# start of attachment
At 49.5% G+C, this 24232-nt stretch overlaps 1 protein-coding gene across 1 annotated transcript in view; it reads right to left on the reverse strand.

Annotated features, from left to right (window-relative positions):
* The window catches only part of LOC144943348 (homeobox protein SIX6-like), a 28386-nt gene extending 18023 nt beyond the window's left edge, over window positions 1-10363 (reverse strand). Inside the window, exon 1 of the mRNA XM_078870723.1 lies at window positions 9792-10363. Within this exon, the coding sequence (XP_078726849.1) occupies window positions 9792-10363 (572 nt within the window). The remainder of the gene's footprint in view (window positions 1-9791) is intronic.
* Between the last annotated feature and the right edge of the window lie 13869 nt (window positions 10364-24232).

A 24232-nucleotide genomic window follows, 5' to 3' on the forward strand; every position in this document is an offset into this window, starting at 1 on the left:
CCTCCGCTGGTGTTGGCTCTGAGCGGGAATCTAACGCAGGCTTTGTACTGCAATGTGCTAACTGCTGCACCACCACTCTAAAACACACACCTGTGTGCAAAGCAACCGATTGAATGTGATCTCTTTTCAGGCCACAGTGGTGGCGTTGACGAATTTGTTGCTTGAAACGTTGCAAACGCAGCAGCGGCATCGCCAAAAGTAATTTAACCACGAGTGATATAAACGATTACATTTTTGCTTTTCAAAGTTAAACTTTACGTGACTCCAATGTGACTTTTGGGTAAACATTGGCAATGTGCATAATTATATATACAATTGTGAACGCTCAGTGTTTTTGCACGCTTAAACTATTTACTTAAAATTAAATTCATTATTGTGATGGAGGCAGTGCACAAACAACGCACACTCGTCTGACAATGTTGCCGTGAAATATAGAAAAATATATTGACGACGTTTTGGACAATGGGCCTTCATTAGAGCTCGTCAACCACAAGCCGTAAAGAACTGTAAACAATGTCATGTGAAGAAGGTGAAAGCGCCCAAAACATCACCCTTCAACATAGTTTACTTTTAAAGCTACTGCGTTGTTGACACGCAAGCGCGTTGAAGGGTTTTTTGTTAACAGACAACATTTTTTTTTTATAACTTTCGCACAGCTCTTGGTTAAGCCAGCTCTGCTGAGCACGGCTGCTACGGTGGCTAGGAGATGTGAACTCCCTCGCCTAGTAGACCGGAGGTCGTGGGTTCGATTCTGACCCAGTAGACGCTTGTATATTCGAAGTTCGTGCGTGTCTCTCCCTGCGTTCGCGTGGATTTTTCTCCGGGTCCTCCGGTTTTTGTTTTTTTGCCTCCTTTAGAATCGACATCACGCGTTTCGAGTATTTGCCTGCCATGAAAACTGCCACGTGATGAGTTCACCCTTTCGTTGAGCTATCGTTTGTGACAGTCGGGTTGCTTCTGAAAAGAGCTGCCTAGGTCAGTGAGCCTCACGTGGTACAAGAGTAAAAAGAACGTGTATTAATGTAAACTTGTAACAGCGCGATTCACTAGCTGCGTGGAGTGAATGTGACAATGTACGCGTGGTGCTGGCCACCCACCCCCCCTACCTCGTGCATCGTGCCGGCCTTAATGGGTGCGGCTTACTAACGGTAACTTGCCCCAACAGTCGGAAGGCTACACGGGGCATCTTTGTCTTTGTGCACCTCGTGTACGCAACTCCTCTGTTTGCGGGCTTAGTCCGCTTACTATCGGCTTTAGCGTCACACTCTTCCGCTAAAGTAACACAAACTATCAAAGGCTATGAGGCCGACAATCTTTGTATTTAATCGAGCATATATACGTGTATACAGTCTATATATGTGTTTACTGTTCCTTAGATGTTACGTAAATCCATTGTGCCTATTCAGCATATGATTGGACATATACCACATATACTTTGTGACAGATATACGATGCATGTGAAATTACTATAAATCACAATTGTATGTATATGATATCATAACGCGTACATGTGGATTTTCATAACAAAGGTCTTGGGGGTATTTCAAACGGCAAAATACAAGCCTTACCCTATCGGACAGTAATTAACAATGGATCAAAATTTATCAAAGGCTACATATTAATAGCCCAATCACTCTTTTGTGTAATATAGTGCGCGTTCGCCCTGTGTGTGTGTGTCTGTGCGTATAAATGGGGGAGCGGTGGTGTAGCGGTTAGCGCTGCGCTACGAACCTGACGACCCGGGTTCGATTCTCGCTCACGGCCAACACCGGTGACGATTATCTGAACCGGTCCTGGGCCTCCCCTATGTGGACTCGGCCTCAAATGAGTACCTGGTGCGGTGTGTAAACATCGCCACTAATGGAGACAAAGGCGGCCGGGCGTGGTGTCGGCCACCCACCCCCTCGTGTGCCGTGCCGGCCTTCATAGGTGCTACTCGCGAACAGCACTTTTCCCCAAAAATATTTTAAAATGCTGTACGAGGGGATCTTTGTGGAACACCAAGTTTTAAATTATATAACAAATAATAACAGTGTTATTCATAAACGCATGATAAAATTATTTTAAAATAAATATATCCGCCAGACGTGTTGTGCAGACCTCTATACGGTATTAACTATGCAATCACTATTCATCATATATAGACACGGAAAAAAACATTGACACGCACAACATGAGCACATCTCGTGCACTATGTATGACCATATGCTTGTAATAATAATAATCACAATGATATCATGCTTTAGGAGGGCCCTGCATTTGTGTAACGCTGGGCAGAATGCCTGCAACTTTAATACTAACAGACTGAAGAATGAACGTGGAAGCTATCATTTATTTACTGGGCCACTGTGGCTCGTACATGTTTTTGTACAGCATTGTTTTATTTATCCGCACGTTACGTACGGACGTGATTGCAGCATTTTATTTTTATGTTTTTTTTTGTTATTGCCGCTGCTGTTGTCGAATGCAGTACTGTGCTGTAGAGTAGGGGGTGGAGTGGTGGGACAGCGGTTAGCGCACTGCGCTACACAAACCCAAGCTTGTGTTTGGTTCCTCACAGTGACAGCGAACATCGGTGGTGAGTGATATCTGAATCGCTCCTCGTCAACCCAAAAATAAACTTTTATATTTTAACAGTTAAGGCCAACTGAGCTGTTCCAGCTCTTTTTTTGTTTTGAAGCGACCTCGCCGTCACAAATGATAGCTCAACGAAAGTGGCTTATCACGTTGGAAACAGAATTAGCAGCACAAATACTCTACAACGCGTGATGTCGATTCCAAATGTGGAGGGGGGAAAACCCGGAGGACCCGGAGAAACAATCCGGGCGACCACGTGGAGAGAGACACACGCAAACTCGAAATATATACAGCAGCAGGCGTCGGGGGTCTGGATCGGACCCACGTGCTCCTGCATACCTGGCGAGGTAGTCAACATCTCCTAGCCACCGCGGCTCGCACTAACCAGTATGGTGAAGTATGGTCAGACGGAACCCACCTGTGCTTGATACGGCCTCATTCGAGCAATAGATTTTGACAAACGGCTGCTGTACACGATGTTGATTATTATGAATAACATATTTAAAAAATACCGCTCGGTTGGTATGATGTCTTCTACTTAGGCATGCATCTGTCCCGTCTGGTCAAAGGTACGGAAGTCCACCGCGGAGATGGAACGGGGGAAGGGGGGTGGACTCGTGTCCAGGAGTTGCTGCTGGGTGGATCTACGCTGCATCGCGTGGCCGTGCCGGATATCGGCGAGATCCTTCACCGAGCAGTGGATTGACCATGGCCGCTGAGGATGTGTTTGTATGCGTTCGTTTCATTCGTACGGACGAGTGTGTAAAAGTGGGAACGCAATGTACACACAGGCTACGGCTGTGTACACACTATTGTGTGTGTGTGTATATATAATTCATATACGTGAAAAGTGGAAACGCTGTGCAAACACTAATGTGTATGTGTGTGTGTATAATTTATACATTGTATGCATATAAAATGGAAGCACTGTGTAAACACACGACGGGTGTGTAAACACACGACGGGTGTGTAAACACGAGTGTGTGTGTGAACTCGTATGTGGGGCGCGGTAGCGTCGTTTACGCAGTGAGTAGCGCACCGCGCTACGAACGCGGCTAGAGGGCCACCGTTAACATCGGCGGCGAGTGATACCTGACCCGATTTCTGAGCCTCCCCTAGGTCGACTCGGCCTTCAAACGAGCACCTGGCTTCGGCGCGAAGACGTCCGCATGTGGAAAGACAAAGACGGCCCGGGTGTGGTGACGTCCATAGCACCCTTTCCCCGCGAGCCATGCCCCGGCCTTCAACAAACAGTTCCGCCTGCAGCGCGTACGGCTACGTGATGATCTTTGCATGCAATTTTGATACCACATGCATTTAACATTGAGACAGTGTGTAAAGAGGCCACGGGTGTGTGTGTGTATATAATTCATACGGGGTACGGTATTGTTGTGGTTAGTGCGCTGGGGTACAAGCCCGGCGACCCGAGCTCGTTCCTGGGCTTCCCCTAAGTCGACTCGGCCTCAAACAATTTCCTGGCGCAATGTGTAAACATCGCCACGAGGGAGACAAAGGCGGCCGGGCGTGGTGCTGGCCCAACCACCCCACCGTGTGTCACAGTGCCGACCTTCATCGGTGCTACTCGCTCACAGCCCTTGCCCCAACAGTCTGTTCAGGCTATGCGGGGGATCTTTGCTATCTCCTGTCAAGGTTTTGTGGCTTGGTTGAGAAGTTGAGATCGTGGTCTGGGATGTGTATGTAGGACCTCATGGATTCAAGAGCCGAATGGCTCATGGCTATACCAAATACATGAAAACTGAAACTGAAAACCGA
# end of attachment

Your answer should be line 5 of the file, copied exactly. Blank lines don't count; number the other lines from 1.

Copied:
A 24232-nucleotide genomic window follows, 5' to 3' on the forward strand; every position in this document is an offset into this window, starting at 1 on the left: